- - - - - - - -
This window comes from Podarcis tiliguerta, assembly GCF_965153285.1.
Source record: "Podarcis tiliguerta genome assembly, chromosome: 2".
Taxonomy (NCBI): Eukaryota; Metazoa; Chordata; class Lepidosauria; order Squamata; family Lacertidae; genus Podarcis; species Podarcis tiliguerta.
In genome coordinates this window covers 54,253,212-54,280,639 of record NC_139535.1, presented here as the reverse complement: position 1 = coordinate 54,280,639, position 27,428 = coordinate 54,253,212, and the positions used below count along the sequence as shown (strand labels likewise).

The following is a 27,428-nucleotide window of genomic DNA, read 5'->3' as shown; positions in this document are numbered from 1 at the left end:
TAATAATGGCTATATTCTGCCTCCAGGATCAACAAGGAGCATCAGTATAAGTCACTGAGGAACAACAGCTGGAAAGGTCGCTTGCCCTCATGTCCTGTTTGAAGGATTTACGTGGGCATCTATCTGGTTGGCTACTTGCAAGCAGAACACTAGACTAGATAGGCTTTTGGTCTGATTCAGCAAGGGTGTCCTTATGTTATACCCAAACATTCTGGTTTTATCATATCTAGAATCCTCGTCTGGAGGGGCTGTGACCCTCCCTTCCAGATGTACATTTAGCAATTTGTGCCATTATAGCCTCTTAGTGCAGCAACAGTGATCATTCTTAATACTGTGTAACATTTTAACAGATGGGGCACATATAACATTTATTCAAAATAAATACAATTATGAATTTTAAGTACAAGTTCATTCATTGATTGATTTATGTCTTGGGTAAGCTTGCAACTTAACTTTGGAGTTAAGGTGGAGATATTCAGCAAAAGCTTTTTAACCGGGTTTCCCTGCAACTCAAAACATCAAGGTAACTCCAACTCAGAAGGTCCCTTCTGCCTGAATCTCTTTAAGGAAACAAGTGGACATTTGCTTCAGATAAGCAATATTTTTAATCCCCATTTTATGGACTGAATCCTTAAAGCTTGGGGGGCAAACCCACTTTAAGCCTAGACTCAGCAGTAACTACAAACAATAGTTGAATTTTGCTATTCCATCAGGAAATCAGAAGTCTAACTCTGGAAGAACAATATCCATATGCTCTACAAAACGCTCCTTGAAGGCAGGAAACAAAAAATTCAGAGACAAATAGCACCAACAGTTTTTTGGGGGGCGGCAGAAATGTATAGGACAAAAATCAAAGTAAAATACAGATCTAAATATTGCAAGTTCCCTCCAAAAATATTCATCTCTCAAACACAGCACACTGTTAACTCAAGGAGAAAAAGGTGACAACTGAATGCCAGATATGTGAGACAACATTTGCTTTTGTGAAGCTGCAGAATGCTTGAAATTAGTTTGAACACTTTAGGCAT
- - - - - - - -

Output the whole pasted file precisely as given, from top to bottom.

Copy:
This window comes from Podarcis tiliguerta, assembly GCF_965153285.1.
Source record: "Podarcis tiliguerta genome assembly, chromosome: 2".
Taxonomy (NCBI): Eukaryota; Metazoa; Chordata; class Lepidosauria; order Squamata; family Lacertidae; genus Podarcis; species Podarcis tiliguerta.
In genome coordinates this window covers 54,253,212-54,280,639 of record NC_139535.1, presented here as the reverse complement: position 1 = coordinate 54,280,639, position 27,428 = coordinate 54,253,212, and the positions used below count along the sequence as shown (strand labels likewise).

The following is a 27,428-nucleotide window of genomic DNA, read 5'->3' as shown; positions in this document are numbered from 1 at the left end:
TAATAATGGCTATATTCTGCCTCCAGGATCAACAAGGAGCATCAGTATAAGTCACTGAGGAACAACAGCTGGAAAGGTCGCTTGCCCTCATGTCCTGTTTGAAGGATTTACGTGGGCATCTATCTGGTTGGCTACTTGCAAGCAGAACACTAGACTAGATAGGCTTTTGGTCTGATTCAGCAAGGGTGTCCTTATGTTATACCCAAACATTCTGGTTTTATCATATCTAGAATCCTCGTCTGGAGGGGCTGTGACCCTCCCTTCCAGATGTACATTTAGCAATTTGTGCCATTATAGCCTCTTAGTGCAGCAACAGTGATCATTCTTAATACTGTGTAACATTTTAACAGATGGGGCACATATAACATTTATTCAAAATAAATACAATTATGAATTTTAAGTACAAGTTCATTCATTGATTGATTTATGTCTTGGGTAAGCTTGCAACTTAACTTTGGAGTTAAGGTGGAGATATTCAGCAAAAGCTTTTTAACCGGGTTTCCCTGCAACTCAAAACATCAAGGTAACTCCAACTCAGAAGGTCCCTTCTGCCTGAATCTCTTTAAGGAAACAAGTGGACATTTGCTTCAGATAAGCAATATTTTTAATCCCCATTTTATGGACTGAATCCTTAAAGCTTGGGGGGCAAACCCACTTTAAGCCTAGACTCAGCAGTAACTACAAACAATAGTTGAATTTTGCTATTCCATCAGGAAATCAGAAGTCTAACTCTGGAAGAACAATATCCATATGCTCTACAAAACGCTCCTTGAAGGCAGGAAACAAAAAATTCAGAGACAAATAGCACCAACAGTTTTTTGGGGGGCGGCAGAAATGTATAGGACAAAAATCAAAGTAAAATACAGATCTAAATATTGCAAGTTCCCTCCAAAAATATTCATCTCTCAAACACAGCACACTGTTAACTCAAGGAGAAAAAGGTGACAACTGAATGCCAGATATGTGAGACAACATTTGCTTTTGTGAAGCTGCAGAATGCTTGAAATTAGTTTGAACACTTTAGGCAT